Day of the Dead (USA, 1985)
Directed by George A. Romero
Starring Lori Cardille, Joseph Pilato, Terry Alexander, Jarlath Conroy
While Night of the Living Dead and Dawn of the Dead have both been embraced as horror icons, Day of the Dead has never quite got the credit or attention it deserves. All too often it is seen as a footnote to George A. Romero's early work with zombies, being generally regarded as watchable but weaker than its predecessors. In fact, it represents a return to form, rounding off the Dead Trilogy with one of the bleakest, most nihilistic films of the 1980s.
Gone with the Wind of zombie movies", increasing the number of locations to truly capture what a global zombie apocalypse would look like. But during pre-production the budget was slashed from $7m to $3.5m, forcing Romero into drastic re-writes. The shooting conditions were so humid that Tom Savini's props failed regularly, causing delays that eventually led to cast and crew sleeping at the locations to cut down on travel time. This would certainly account for both the rough-and-ready aesthetic of the film and the often crazed performances within it.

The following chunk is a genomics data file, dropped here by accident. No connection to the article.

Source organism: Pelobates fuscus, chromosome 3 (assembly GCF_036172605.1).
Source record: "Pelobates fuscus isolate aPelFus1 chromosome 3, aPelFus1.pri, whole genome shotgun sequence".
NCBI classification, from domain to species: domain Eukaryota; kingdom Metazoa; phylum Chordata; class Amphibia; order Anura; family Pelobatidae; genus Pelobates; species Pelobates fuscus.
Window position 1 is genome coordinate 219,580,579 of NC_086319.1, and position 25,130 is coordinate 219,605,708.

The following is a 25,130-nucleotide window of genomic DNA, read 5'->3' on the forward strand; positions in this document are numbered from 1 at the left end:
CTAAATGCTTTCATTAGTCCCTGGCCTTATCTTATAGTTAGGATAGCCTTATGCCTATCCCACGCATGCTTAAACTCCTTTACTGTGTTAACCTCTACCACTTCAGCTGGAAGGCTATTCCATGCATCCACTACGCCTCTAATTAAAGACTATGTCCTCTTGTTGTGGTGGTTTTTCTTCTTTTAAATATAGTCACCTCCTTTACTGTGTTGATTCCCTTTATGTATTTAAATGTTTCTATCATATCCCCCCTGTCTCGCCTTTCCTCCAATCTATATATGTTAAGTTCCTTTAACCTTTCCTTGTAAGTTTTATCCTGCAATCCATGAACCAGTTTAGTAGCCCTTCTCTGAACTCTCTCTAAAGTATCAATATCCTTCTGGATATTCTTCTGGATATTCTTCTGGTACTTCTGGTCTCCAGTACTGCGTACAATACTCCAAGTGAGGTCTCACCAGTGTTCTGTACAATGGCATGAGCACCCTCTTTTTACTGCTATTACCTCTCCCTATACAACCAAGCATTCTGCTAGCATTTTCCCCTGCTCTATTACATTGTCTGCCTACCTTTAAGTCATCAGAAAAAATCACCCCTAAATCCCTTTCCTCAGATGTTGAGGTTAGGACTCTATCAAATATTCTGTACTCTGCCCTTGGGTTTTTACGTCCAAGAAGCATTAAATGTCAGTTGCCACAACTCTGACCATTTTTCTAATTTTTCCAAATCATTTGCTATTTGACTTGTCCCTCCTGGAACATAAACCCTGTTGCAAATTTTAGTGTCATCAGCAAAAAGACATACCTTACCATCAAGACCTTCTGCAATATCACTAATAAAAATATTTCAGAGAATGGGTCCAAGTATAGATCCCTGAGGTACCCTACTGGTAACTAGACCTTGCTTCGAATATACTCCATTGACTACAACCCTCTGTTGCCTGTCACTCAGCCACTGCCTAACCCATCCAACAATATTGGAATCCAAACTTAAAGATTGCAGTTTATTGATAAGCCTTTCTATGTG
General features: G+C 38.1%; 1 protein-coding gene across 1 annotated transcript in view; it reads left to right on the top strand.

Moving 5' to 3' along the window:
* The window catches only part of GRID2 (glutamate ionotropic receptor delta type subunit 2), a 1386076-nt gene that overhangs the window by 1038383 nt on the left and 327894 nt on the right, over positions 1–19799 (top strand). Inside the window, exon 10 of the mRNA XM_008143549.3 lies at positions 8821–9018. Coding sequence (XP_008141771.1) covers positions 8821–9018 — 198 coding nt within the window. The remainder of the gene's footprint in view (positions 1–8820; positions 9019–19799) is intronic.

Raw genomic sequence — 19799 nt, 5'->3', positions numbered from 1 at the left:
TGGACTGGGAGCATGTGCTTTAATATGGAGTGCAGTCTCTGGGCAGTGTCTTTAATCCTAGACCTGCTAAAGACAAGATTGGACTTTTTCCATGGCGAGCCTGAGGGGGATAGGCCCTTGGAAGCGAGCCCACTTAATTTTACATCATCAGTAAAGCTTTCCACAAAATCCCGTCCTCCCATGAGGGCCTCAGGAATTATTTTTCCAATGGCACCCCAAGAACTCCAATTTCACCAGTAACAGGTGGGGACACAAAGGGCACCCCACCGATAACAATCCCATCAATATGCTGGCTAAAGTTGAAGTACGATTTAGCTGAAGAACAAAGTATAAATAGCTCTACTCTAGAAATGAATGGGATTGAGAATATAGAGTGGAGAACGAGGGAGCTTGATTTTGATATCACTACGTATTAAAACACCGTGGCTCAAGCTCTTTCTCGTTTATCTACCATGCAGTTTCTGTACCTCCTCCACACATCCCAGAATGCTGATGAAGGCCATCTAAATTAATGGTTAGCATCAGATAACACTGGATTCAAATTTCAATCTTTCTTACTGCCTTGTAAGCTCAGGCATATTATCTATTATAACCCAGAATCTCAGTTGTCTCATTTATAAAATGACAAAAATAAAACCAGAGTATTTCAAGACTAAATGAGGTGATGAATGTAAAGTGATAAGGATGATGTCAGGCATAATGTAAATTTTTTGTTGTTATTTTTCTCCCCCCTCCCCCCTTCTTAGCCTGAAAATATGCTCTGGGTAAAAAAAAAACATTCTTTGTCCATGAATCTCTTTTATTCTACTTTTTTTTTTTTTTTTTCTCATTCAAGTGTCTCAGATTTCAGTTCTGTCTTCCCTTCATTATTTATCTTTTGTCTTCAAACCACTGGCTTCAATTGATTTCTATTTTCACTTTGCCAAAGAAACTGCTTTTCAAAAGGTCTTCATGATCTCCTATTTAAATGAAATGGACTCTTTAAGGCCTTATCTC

interview with BBC Radio 5 Live, John Landis remarked that stories about monsters, whether literary or cinematic, were often very conservative works. He argued that they shored up the authority of the church and state by showing the darker side of scientific progress, or the extremes to which 'science' could go if not properly checked. This idea is conveyed here by the conflict between the scientists, whose experiments have no real time constraints, and the military led by Captain Rhodes, who follow strict rules and only want useable results. Our main protagonists are civilians caught in the middle of this powder keg, with survival resting on their leaders' ability to balance the power.
The Thing, and like that film the characters spend a great deal of their time being paranoid about their own security or identity. And there is a vague connection to Assault on Precinct 13, insofar as both films involve disparate groups of characters fighting together to contain a shifting threat.
The Thing, stretching out the Captain's limbs until his whole body is destroyed. But for all the squirming it induces, the gore does loosely fit the tone, complimenting (however literally) the feeling that everything around us is falling apart.